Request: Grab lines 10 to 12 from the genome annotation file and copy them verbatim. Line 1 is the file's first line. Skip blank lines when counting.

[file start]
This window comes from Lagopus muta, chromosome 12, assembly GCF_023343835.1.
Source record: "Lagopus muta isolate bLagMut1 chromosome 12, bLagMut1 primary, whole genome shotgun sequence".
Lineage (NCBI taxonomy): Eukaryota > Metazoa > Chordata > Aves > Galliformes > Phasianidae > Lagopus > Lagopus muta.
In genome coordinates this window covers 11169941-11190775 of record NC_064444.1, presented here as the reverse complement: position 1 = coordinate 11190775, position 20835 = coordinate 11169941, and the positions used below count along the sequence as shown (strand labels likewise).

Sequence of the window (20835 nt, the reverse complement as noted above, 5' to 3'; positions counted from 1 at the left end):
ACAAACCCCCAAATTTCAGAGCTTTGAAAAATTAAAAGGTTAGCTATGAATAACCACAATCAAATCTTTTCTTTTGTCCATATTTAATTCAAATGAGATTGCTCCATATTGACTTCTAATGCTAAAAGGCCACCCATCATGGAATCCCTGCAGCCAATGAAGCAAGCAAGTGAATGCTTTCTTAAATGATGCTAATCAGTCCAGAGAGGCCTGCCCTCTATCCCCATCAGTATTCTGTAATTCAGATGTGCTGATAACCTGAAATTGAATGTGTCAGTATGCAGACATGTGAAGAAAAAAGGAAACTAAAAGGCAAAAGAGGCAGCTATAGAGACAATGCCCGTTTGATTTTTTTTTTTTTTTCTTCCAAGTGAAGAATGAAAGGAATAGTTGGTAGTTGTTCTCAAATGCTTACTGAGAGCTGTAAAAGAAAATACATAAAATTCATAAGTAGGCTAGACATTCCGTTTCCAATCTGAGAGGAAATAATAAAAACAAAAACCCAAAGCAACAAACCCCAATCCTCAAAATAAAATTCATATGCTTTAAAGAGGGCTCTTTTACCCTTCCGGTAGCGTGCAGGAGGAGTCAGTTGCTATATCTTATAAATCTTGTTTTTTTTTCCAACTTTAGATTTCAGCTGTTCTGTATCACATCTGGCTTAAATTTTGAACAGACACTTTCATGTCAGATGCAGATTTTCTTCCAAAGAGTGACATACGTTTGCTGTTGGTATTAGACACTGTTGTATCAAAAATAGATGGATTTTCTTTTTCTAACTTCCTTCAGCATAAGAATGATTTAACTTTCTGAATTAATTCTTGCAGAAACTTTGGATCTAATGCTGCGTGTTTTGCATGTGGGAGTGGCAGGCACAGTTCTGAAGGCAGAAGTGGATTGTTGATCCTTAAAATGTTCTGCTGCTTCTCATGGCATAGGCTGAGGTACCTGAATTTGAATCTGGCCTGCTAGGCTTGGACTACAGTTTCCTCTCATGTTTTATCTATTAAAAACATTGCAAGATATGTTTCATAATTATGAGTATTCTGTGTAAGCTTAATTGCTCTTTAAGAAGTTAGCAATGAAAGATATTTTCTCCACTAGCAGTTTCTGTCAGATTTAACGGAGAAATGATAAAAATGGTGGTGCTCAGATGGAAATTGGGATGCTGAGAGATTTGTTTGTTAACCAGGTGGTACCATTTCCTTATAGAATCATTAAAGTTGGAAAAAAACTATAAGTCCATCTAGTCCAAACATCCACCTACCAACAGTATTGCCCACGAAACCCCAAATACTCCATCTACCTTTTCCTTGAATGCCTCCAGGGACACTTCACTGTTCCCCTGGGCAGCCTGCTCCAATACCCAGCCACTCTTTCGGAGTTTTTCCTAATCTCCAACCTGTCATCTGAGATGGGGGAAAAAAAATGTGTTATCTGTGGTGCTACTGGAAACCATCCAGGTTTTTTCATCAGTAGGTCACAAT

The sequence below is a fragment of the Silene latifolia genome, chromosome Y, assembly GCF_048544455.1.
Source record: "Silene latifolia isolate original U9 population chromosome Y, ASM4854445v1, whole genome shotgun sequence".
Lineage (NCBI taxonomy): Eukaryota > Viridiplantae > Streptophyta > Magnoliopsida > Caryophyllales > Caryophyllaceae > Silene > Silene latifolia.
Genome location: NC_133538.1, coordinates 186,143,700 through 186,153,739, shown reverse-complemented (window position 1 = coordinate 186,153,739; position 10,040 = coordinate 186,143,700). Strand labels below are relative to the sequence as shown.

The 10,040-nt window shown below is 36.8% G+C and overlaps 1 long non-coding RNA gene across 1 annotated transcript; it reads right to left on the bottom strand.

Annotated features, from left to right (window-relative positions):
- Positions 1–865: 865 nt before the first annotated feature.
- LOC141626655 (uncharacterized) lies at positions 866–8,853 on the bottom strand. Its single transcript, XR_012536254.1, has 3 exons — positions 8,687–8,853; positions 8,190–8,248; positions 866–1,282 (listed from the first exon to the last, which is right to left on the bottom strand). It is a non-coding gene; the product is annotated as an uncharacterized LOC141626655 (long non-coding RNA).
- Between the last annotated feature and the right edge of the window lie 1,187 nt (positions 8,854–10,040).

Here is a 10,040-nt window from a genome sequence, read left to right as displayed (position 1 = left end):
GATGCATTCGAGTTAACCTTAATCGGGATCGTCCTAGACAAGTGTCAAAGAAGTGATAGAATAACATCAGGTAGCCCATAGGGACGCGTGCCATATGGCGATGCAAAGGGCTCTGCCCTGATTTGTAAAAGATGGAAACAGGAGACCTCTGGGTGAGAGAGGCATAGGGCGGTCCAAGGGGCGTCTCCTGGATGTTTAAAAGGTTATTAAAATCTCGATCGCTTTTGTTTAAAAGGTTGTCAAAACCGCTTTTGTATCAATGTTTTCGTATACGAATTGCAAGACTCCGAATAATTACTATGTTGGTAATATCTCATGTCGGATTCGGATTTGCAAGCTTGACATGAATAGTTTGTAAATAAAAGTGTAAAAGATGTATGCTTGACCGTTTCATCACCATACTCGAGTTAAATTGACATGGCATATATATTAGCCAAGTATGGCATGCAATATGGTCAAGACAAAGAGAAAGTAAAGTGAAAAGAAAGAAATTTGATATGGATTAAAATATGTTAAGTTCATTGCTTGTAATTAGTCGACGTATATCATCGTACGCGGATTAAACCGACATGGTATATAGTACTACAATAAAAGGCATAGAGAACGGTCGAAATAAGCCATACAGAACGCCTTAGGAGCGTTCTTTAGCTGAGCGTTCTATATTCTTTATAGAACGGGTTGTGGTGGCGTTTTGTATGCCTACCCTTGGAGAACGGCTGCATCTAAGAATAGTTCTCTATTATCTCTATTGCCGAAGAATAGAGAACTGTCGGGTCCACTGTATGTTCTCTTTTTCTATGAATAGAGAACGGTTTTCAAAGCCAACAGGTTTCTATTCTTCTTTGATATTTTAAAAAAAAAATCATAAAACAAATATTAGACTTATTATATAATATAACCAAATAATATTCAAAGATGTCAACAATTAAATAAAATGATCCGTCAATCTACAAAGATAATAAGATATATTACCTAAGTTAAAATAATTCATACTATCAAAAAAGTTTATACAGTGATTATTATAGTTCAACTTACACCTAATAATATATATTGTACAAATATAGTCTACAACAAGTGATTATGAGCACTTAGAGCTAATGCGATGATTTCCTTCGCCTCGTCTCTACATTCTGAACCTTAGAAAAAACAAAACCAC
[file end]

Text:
Genome location: NC_133538.1, coordinates 186,143,700 through 186,153,739, shown reverse-complemented (window position 1 = coordinate 186,153,739; position 10,040 = coordinate 186,143,700). Strand labels below are relative to the sequence as shown.

The 10,040-nt window shown below is 36.8% G+C and overlaps 1 long non-coding RNA gene across 1 annotated transcript; it reads right to left on the bottom strand.

Annotated features, from left to right (window-relative positions):